at the left hash as steady as can be.
Michigan State called a timeout to
ice him, but Gibbons wasn't fazed.
"It really doesn't affect me at
all," he said. "I think it is kind of
pointless."
Everyone else, though, was in
panic mode.
Robinson didn't watch as Gib-
bons lined up the kick again.
"Ijust took a knee and prayed,"
Robinson said. "I was just thank-
ing the man above for givingus
the opportunity to step on the
field today."
Craig Roh and Lewan had their
hands in the turf, blocking for
Gibbons.
"Nothing gets by you, Taylor,"
Roh shouted.
Lewan, anchoring the strong-
side edge, fired back: "I block,
that's what I do, so I'm going to
block for this field goal."(That's
the way he remembered the con-
versation after the game, anyway.)
Dileo took the snap, placed it
down and Gibbons tucked it just
inside the right upright, sending
the stadium into a frenzy. 'Team
133' spilled onto the field, mobbing
Gibbons and falling into a dog pile
with five seconds left on the clock.
"I told everyone on the sideline,
'Don't rush the field."' Roundtree
said. "And then I was the main one
on the field."
A far cry from the days when
Michigan avoided its kicker, Gib-
bons had saved his team once
again, givingthe program its
900th win and breaking a four-
year skid againstthe Spartans.
It was the first time the Wol-
verines had won a game without
scoring a touchdown since Nov.11,
1995, when Michigan beat Purdue,
5-0, with a field goal and a safety.
And this time it was from Gib-
bons, a long-haired, stocky kicker
who once seemed Michigan's
unlikeliest hero.
After the final whistle, the mid-
field handshakes and "The Vic-
tors," Gibbons had four cameras
circling him he jogged across the
field and up the tunnel.
Lewan pegged Gibbons's jour-
ney just right.
"It's a complete zero-to-hero
turnaround." Lewan said.
Bear Gibbons, Michigan's
long-haired, stocky kicker, is an
anomaly. But he's rightwhere he
belongs.
- Nesbitt can be reached
at stnesbit@umich.edu.

'M' downs RedHawks, 2-0

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By SHANNON LYNCH
For the Daily
The No. 15 Michigan field
hockey team has just one senior,
but that didn't mean it was going
to take Senior Day lightly. The
Wolverines instead dominated
in their final home game of the
2012 season, shutting out Miami
(Ohio), 3-0.
It was a fitting conclusion to a
unique home slate in Ann Arbor
and a testa-
ment to the MIAMI (OH) 0
importance MICHIGAN 2
of team
chemistry and leadership on and
off the field.
Riding the momentum of their
thrilling 4-3 victory over Indiana
on Friday, the Wolverines came
out strong. Michigan coach Mar-
cia Pankratz said her team was
eager to battle Miami and extend
its three-game winning streak.
"It's not easy to go on the road,
come home at two in the morning,
do all the stuff with recruits on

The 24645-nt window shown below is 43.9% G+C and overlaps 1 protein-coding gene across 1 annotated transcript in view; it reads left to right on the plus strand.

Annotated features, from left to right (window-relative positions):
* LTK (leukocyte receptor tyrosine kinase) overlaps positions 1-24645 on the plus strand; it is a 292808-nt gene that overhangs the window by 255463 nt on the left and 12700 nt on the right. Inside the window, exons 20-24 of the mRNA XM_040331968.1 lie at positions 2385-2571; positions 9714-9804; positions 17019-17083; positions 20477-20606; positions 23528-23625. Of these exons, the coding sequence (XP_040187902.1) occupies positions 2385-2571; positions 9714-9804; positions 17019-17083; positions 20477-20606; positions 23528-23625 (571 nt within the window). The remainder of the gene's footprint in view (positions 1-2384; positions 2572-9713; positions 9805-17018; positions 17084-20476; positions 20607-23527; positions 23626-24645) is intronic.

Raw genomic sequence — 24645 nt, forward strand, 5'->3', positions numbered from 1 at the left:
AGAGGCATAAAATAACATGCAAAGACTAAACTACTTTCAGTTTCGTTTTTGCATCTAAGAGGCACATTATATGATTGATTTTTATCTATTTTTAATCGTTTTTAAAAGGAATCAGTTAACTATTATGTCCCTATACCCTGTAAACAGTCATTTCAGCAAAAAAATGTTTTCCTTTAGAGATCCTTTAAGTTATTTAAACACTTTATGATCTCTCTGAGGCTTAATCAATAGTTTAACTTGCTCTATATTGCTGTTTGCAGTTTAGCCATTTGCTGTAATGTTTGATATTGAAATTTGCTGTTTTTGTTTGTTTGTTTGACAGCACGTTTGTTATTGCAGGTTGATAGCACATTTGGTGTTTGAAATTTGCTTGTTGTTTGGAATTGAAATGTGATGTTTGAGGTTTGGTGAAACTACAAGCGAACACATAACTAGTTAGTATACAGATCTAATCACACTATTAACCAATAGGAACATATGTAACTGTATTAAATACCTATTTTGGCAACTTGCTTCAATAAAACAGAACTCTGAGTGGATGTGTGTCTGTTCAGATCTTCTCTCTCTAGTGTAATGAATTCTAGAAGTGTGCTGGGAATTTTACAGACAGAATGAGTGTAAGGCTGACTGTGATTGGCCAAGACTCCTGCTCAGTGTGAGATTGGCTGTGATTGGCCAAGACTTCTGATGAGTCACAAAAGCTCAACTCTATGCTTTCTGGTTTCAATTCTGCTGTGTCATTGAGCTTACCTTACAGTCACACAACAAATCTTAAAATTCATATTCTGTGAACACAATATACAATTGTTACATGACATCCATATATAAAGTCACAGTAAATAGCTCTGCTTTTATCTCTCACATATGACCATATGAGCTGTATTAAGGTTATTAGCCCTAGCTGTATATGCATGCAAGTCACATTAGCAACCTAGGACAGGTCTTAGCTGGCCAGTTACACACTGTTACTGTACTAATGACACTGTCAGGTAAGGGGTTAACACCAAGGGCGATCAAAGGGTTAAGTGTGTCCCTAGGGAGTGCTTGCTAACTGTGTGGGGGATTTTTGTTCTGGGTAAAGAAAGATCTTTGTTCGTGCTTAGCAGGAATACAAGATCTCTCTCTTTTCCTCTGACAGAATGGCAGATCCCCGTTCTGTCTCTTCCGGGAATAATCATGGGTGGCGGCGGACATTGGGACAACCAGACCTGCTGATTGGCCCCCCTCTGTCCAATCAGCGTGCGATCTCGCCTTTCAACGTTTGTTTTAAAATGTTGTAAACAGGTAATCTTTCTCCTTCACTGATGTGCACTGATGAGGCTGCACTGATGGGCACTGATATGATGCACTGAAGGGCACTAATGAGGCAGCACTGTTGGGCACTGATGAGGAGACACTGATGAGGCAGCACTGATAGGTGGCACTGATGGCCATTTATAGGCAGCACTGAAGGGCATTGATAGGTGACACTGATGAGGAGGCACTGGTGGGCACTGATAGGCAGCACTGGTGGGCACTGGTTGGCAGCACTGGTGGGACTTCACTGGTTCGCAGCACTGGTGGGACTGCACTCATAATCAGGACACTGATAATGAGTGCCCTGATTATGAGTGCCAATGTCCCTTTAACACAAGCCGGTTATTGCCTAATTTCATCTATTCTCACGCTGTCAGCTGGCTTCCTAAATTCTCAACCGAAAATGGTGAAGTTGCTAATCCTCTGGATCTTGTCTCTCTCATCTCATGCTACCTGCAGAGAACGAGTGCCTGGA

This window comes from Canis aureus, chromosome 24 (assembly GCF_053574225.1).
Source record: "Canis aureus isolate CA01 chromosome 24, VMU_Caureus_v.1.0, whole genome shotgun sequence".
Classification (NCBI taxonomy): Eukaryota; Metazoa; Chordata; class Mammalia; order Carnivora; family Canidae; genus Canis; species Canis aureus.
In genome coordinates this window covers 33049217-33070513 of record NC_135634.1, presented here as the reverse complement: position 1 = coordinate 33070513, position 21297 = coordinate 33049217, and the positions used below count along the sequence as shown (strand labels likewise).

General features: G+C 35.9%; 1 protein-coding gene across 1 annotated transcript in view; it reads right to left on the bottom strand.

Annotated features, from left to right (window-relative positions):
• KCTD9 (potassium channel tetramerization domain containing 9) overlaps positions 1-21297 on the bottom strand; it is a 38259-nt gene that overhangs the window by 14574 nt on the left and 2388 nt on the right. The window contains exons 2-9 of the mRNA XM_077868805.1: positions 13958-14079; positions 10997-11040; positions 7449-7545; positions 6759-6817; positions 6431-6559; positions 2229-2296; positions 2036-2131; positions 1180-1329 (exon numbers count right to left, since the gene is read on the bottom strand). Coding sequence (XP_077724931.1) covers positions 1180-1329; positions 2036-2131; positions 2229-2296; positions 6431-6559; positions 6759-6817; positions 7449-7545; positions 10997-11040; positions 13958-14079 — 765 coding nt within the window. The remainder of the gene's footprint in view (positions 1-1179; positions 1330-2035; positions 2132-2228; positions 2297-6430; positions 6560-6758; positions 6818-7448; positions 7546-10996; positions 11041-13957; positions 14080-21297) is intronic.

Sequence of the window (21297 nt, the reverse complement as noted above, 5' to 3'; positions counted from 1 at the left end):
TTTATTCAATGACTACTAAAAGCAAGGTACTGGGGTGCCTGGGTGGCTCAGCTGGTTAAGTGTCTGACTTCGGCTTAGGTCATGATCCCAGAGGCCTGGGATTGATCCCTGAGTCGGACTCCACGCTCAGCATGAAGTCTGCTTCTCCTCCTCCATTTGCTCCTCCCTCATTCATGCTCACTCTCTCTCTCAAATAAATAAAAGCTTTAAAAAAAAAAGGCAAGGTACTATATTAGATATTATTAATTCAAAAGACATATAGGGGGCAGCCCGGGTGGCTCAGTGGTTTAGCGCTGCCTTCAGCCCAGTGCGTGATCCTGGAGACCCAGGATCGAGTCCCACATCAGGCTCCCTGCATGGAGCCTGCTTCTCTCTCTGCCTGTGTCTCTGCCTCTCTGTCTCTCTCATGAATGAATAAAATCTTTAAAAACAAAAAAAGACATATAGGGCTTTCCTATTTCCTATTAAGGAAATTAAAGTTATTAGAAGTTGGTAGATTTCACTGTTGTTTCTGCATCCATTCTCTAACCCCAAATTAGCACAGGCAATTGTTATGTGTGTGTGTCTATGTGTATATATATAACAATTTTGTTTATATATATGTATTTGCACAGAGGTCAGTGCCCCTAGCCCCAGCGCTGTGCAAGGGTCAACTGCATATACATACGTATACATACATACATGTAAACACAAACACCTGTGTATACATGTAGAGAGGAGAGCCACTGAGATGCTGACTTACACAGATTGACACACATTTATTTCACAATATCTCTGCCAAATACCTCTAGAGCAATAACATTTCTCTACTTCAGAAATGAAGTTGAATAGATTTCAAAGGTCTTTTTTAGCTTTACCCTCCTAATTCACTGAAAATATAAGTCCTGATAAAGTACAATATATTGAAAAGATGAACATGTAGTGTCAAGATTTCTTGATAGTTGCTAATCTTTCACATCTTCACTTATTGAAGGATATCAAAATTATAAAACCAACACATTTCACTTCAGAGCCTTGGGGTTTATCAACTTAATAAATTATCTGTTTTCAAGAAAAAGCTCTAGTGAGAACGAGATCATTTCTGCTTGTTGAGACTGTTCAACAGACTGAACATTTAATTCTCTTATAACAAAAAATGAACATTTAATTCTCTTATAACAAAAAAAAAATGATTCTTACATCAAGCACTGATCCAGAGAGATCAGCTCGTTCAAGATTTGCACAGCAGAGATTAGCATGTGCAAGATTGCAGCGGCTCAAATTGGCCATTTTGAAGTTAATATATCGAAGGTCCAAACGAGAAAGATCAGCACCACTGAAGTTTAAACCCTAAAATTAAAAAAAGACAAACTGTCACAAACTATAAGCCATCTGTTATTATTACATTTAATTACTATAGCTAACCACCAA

Saturday, and then turn around
and play a game Sunday," she said.
"It's easy to get distracted, espe-
cially with a young team, but they
were spot on."
Michigan was quick to find,
and keep possession, of the ball
for the majority of the first half,
outshooting Miami by a huge 16-2
margin. The team, though, strug-
gled to capitalize against Miami
goalkeeper Sarah Mueller.
"Their goalie had a really
good game," said junior forward
Rachael Mack. "She's solid, and
she came up really big for them, so
it wasn't necessarily the first shot
we got the goal off, and we had to
try for the rebound."
Miami's defense could only
hold off the Wolverines for so
long. Capitalizing on a corner in
the 26th minute, Mack got the

A

Freshman midfielder Caroline Chromik and Michigan topped Miami (Ohio).

0

ball to redshirt sophomore Les-
lie Smith, who snuck it behind
Meuller to give Michigan the lead.
The RedHawks were unable
to answer before halftime, and
Michigan went into the locker
room feeling confident but not
content.
"We had to make some adjust-
ments tactically," Pankratz said.
"We were struggling breaking the
ball out of the fence, and with the
adjustments we were able to get
going after half."
The Wolverines came out look-
ing stronger than ever at the start
of the second half, and it was obvi-
ous that though the team is young
- there are 11 freshmen on the
roster - both the veteran play-
ers and newest members share
a sense of composure and trust
each other to get the job done.
Michigan did exactly what it
had talked about in the locker
room, adding to itslead in the first
10 minutes of the second half.
Mack, who has been the top

scorer this season,blasted the ball
through Mueller's legs, extending
the lead to 2-0 in the 44th minute.
She struck again in the 60th min-
ute, rebounding off a corner slot-
ting the ball right over Mueller's
head. The lead became more pre-
carious for the Wolverines in the
last 10 minutes of play, as Miami
pulled five corners in a row, giving
the RedHawks ample opportuni-
ties in front of the goal. But they
were unable to find the back of the
net and compete with the aggres-
siveness of the Michigan defense.
Throughout the game, Michi-
gan was able to move up the field
in a series of well-played short
passes and fakes. The polished
style of play was a significant fac-
tor in securing the win.
The Wolverines lone senior,
Liesl Morris, was very pleased
with the way that the team was
able to come together and pro-
duce a successful home record
this season - Michigan finished
9-1 in Ann Arbor for the year.